Debbie Christ was good about scheduling her mammograms. In 2014, at age 49, she was too busy with the holiday season to arrange her annual screening, but when she finally called the Fortunato Breast Health Center at Mather Hospital in February, “they had just gotten off the phone with someone who cancelled, and they could fit me in first thing the next morning. It was perfect timing,” said the Port Jefferson mother of four.

After her mammogram and a sonogram, Debbie was asked to wait in the exam room. “That’s when I got nervous. I didn’t think that was a good sign,” she said. A few minutes later, breast radiologist Michelle Price, MD, and nurse Stephanie Crispino, RN, came into the room and explained to her that they had seen a mass on her images. It looked like it could be malignant, they said. She would need a biopsy.

“Dr. Price and Stephanie were very calm and kind and asked me if I wanted to go home and talk to my family before I had the biopsy,” Debbie remembered. “But I’m a ‘let’s get things done now’ kind of person, so I asked if they could perform the biopsy right then. I had Stephanie next to me the whole time, holding my hand.”

She got the diagnosis the next day: She had aggressive breast cancer. Her first thought was of her children — she wanted to be there in the morning when they left for school, drive them to their activities and cook them meals. “A thought that kept coming to mind was, ‘will I get to see my kids graduate?’ The staff at the Breast Center reassured me the whole time. They just kept telling me over and over that I would be ok.”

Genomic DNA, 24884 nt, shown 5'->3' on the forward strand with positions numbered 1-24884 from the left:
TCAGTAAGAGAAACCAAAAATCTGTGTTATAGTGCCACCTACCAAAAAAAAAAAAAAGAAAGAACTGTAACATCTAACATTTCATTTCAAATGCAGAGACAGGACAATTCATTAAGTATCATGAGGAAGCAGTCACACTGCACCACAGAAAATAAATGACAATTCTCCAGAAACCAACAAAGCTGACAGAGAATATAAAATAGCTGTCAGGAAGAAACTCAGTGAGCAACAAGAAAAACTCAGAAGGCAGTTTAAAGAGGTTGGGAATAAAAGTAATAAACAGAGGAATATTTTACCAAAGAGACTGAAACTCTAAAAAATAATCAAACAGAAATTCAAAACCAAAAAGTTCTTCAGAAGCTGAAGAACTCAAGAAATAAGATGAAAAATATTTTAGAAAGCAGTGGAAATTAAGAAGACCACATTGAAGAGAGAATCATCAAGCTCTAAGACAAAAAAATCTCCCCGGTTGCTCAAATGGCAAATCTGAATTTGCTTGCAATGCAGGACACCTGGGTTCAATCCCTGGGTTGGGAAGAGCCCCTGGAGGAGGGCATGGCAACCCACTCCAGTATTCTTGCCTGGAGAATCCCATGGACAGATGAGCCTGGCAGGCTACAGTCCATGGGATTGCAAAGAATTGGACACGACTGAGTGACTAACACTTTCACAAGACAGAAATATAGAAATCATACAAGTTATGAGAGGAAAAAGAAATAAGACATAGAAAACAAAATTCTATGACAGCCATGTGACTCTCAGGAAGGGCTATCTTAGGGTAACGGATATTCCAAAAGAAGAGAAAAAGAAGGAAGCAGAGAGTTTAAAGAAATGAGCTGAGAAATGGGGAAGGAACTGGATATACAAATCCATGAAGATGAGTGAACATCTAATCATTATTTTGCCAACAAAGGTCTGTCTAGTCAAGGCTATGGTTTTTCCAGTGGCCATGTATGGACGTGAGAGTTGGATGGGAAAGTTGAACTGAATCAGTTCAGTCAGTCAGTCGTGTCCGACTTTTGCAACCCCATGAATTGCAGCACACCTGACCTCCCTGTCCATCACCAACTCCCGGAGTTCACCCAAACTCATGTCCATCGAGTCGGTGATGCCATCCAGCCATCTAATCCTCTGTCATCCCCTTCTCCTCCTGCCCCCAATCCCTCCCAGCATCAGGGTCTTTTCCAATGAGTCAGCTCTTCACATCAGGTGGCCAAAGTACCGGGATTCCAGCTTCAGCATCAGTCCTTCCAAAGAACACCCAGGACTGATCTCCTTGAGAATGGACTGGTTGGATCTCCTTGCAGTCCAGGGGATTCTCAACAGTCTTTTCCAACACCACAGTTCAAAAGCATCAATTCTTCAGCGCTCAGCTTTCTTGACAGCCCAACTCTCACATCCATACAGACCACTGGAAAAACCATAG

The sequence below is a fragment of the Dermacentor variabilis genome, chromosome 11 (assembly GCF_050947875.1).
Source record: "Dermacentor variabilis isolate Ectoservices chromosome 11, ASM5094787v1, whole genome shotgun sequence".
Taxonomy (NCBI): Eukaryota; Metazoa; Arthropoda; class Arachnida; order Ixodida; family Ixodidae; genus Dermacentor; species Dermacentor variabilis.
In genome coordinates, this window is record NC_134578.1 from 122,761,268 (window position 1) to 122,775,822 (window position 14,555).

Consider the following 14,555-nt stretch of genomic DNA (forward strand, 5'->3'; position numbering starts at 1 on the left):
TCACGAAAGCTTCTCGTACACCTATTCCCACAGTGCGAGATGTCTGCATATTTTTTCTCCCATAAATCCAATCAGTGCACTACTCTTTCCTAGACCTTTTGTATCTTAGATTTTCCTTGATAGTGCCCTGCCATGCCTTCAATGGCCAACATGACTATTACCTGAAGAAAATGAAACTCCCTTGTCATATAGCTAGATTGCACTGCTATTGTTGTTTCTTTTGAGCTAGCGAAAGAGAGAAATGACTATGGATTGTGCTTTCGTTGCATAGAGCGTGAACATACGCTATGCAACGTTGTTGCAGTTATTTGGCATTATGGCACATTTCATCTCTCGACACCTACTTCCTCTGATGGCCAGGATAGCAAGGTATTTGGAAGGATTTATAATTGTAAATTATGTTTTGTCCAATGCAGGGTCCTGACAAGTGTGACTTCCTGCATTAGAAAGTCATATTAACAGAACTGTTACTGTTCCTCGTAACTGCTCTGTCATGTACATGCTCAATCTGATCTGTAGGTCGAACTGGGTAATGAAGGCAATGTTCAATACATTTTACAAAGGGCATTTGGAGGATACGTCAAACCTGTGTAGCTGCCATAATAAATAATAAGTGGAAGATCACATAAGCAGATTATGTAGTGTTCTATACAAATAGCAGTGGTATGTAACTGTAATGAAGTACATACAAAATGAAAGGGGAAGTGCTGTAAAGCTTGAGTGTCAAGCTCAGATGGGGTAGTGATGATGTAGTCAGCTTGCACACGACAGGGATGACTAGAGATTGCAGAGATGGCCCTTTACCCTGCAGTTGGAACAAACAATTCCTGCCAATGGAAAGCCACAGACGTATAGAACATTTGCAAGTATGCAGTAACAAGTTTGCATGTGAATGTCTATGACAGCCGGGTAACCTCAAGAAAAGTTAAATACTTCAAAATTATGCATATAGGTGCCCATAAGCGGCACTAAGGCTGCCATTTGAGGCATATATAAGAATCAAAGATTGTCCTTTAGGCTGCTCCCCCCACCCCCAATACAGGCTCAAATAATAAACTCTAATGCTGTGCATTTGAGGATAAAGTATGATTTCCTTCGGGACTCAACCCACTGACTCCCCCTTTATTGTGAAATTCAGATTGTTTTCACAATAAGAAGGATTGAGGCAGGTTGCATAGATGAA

The Breast Center’s navigation program guided Debbie through her treatment. “It was like following a recipe. Everything was methodically laid out for me. I just had to follow the plan,” she said. Eventually that treatment plan included three surgeries, chemotherapy, radiation and continuing hormonal therapy, and Debbie is thankful for every bit of it. Tests show no sign of disease, and she knows she is fortunate.

“My cancer was caught just in time. It was angry, aggressive and on its way to other places,” said Debbie. “I think, what if I put off my appointment for another few months? Things could have been a lot worse for me.”

Her experience had made her a powerful advocate for early detection. “When I was diagnosed, so many kind women asked how they could help me. My response was always, ‘Go get screened. A casserole is lovely, but what I really need is for you to go get a mammogram. That would make me feel better.’”

For those who are nervous or worried that mammography will be painful, Debbie’s response is, “Please, just go. In the grand scheme of things, a few minutes of being a little uncomfortable every year is worth it for the peace of mind that comes with hearing that you’re ok. Every time I’m told that everything looks good, I say to myself, ‘Deb, you’ve been given more time, now go make it count!’”


Regular mammograms offer the best chance of detecting breast cancer early, when it’s most treatable. If you’re uninsured or underinsured, resources are available for free or discounted screenings through the Suffolk County Cancer Services program. Call (631) 584-6320 for more information.